It is a case that gets discovered by every succeeding generation of those who have an interest in true crime, specifically unsolved true crime.  In all the world and in all the world’s issues, conflicts and topics be they political, social, environmental – cumulative scholarly interest in the Borden case is but a small niche.  A mere pimple upon the landscape of life’s Bigger Issues.  But for pockets of society drawn to  classic unsolved murders and readers of true crime this case endures, spawning new devotees with each successive decade.  Indeed, of all classic unsolved true crimes two names emerge unchallenged with worldwide recognition:  Lizzie Borden and Jack the Ripper.   So like it or not Fall Riverites – Lizzie Borden is there to stay.

People flock to Fall River just because of Lizzie Borden.  And more often than Fall River’s office of tourism would like, only because of Lizzie. Whether a weekend or just a day long visit they want to see four things and four things only:

  • The house at 92 Second Street where the murders happened (and in more recent years, some signs of the ghostly and paranormal).
  • “Maplecroft” – the house on French street where she lived after the Trial and until her death.
  • The Borden gravesite at Oak Grove Cemetery.

    The Fall River Historical Society which has possession of evidence offered at Trial.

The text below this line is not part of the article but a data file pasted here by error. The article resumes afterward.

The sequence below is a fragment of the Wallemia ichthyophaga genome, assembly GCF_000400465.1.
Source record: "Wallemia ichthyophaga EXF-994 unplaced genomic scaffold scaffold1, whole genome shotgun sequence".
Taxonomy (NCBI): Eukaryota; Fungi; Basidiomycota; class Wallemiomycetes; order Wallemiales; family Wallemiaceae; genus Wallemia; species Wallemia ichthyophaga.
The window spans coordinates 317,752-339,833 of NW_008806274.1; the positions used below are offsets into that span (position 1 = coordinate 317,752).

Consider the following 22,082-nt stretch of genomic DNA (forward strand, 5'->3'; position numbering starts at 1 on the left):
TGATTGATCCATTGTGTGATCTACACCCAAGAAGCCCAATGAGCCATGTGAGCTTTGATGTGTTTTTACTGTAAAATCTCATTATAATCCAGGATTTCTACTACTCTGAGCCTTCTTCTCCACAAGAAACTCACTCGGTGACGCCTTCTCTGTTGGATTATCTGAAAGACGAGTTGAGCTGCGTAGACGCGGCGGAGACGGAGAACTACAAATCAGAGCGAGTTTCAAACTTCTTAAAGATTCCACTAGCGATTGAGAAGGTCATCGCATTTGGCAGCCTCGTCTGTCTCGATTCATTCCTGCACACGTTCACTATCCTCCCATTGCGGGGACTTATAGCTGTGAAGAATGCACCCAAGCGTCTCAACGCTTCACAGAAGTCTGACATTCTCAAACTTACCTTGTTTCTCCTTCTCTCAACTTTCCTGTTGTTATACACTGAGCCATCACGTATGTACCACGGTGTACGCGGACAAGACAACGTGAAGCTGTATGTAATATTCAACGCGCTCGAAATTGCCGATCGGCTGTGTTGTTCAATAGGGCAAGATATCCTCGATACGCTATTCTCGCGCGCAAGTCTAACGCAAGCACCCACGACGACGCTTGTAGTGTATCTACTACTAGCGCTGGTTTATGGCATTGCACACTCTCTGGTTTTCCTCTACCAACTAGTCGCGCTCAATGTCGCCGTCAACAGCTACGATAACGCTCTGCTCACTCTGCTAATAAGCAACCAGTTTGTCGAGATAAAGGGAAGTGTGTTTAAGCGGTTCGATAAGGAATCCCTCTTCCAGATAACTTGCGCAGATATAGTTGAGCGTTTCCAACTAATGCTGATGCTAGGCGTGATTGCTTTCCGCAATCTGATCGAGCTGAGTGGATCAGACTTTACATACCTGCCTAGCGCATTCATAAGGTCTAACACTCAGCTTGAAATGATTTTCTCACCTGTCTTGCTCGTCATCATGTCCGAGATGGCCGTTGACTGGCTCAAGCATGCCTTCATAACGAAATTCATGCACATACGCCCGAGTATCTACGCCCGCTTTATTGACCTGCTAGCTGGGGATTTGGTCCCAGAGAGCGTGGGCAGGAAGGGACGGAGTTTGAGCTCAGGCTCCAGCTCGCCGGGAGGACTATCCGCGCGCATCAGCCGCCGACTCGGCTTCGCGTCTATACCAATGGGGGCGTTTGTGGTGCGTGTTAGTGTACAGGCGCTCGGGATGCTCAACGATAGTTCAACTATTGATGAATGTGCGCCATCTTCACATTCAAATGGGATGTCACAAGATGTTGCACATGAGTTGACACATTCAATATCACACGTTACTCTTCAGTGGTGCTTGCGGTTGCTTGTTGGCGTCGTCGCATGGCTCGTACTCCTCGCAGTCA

Image by photoshy

      They travel cross-country and beyond just to stay at the Lizzie Borden Bed & Breakfast Museum.  Few bother ascertaining what else Fall River has to offer and once arrived, they might have except for their disappointment in the look and feel of Fall River today.  More than a century passed its prime, the tawdry downtown and surrounding neighborhoods reflect a city ridden with crime and long without sustainable economic development.

      Yet, Lizzie’s home town still has more to offer than just “Lizzie”.  Visitors can drive through “the Highlands” and see one of the greatest concentrations of Victorian homes in the country, Battleship Cove, the Martime Museum, the Fall River Historical Society (if you’re lucky enough to be there when they’re open),  music and art at The Narrows, the mills and factories – though most standing silent and unoccupied – as testaments to Fall River’s once grand and thriving past. Then there’s the incredible food, beautiful vistas, and some wonderful people – 3rd, 4th, and 5th generation blue collar working class people.  But alas, too often for too long these have been bypassed by those drawn to the Borden sites.

      Long after more iconic structures have been torn down, long after we have crystals embedded in our foreheads, long after communication requires neither digits nor the digital, humankind’s interest in Lizzie Borden will endure.

      Whether on her back looking upwards or above looking down, surely she chuckles; the knowledge of “who dunnit” hers and hers alone.